Bankers at J.P. Morgan & Co. are syndicating a $2.25 billion loan for Meditrust Corp. that Salomon Smith Barney Inc. failed to execute last week.

The decision by Meditrust to abandon Salomon as lead arranger is a damaging blow to the investment bank, which is battling a reputation as an inexperienced lending upstart. Though Salomon bankers declined to comment, an insider acknowledged the Meditrust deal has become a high-profile embarrassment.

Meanhwile, the market is greeting J.P. Morgan's syndication with strong demand, sources said.

Meditrust, a real estate investment trust based in Needham Heights, Mass., had asked Salomon to syndicate an investment-grade loan for its buyout of LaQuinta Inns and Cobblestone Holdings after the investment bank's bid on the financing came in at extremely low levels, bankers say.

Salomon's winning bid shocked some of the industry's biggest lenders who were beaten out. Among them was Chase Manhattan Corp. and J.P. Morgan, which submitted bids just under what is expected to be the deal's final pricing level.

But the market turned a cold shoulder to Salomon when it searched for investors in early May. Though PNC Bank Corp., Citicorp, and Fleet Financial Group committed to the Meditrust deal, many lenders balked at its pricing and structure.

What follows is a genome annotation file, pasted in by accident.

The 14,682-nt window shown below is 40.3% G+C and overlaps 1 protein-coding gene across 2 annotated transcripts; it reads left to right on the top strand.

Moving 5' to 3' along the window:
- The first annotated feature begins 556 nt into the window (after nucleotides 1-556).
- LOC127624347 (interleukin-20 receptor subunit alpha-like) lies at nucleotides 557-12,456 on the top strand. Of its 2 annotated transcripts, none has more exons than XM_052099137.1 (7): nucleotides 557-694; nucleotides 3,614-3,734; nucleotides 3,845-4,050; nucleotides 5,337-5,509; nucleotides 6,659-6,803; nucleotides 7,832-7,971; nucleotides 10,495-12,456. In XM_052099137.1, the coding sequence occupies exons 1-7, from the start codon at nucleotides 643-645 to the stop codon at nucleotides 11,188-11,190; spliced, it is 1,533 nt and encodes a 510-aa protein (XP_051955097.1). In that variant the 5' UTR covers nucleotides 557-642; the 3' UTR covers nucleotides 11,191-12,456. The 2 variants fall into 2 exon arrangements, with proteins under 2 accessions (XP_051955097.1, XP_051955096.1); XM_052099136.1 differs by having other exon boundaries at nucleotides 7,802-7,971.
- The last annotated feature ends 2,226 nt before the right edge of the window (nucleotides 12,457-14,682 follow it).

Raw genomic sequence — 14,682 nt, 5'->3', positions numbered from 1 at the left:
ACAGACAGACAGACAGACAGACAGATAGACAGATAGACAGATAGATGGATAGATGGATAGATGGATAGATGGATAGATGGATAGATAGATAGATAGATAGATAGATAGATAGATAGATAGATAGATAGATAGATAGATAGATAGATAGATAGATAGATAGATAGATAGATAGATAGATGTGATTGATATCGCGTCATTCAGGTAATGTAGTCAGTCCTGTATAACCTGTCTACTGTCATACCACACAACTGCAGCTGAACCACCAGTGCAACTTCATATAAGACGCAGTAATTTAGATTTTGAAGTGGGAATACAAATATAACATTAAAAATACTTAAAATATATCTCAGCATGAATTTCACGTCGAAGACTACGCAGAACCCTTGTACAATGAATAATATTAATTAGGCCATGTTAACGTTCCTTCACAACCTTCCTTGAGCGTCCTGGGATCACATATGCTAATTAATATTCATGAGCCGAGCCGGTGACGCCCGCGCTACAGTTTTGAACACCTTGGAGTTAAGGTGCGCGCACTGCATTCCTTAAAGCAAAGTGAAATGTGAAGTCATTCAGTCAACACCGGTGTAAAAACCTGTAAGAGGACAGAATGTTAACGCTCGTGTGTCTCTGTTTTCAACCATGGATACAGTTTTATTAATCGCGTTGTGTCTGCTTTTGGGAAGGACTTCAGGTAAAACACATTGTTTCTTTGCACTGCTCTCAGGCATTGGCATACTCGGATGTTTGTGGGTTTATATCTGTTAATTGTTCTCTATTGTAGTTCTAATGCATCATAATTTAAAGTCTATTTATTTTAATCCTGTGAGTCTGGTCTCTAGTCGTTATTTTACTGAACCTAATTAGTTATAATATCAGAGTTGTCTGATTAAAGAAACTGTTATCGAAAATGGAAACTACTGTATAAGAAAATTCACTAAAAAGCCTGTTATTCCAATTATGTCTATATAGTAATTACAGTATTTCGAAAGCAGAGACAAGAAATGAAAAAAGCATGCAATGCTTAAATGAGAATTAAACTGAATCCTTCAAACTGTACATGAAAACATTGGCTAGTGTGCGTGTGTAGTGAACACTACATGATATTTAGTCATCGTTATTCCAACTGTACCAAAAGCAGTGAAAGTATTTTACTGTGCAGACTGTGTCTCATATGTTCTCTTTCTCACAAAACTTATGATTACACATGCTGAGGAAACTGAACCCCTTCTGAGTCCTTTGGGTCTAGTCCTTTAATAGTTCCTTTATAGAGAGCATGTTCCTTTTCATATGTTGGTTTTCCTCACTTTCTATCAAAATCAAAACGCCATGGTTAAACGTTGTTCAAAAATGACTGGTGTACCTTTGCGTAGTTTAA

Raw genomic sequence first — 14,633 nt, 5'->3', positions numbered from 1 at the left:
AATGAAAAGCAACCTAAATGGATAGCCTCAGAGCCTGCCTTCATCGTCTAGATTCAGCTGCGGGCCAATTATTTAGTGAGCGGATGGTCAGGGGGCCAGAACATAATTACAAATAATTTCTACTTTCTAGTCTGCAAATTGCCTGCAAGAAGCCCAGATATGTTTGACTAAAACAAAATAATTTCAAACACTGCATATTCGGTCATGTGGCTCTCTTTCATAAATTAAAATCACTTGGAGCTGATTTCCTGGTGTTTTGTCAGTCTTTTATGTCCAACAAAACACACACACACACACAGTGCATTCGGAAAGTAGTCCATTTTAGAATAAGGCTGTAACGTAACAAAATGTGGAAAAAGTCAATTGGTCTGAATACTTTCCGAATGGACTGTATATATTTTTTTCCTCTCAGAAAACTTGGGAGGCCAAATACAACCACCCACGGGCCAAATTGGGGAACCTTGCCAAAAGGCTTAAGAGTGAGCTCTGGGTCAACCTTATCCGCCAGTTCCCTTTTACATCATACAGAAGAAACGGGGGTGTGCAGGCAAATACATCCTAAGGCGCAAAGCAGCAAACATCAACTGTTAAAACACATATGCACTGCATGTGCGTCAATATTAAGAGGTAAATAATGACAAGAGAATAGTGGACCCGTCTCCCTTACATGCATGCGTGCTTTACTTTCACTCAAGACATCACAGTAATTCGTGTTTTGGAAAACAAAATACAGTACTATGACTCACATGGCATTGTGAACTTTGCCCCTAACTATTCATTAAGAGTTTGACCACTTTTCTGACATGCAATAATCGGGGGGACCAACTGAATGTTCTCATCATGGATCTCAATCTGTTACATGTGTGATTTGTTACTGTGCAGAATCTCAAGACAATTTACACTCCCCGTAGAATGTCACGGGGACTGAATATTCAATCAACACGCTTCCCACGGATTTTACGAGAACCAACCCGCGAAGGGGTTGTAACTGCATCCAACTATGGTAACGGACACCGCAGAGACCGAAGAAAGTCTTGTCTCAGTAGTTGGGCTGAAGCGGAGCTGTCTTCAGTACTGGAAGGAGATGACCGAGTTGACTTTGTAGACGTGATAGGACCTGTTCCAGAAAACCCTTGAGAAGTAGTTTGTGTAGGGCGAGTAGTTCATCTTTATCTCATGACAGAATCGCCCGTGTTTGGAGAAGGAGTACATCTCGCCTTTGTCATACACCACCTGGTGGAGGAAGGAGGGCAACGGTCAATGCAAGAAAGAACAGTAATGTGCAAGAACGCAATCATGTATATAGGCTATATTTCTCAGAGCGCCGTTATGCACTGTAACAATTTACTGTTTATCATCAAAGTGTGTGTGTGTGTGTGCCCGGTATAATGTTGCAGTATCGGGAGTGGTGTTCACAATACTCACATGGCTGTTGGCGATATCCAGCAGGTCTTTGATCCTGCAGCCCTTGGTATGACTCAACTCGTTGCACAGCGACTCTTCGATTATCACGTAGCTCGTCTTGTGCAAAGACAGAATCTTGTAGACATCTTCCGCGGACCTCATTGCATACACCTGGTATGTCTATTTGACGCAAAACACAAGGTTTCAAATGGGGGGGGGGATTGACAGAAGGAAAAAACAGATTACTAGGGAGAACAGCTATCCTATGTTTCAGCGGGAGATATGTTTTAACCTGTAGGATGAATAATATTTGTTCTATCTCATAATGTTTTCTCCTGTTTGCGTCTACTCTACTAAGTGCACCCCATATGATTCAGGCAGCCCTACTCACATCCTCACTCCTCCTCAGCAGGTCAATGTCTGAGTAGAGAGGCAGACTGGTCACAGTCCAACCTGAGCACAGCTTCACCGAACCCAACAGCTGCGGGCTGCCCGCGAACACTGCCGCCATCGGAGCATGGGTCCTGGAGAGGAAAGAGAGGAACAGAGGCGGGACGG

Salomon had to either restructure the deal or commit itself to a substantial part of the financing. By May 28, Salomon pulled the loan for restructuring and told Meditrust it would have to increase its pricing to get the loan syndicated.

A source familiar with the loan said Meditrust officials fumed at this proposal and eventually fired Salomon.

J.P. Morgan and Meditrust officials declined to comment on the loan.

But bankers familiar with the deal say Salomon's failure to bring investors into the loan not only embarrassed the firm, but endangered the financing's future.

The loan was originally priced in two parts: a $1.5 billion, three-year revolver with a starting price at 137.5 basis points over the London interbank offered rate; and a leveraged $750 million, one-and-a-half-year term loan priced at Libor plus 175 basis points the first year and Libor plus 200 basis points the final six months.

Morgan is expected to reprice the deal, adding as much as 0.5%, or about $11 million annually. That will reduce the earnings Cobblestone and LaQuinta are able to contribute to Meditrust.

"People aren't going to want to touch it, because they think something's wrong with it," a banker familiar with the deal said.

That's especially bad news for Meditrust, which has been criticized for its acquisition strategy, analysts say. Investors are worried about Meditrust's decision to borrow for acquisitions when financing for REITs has been expensive.

"The Meditrust story hasn't been embraced by investors," one analyst said. "Meditrust has really put forth a confusing story and I'm not sure where the blame should go but the company is really in a tough situation."

As a result, a vote by LaQuinta shareholders to approve the buyout may be in jeopardy. That vote, expected June 18, requires a two-thirds majority.

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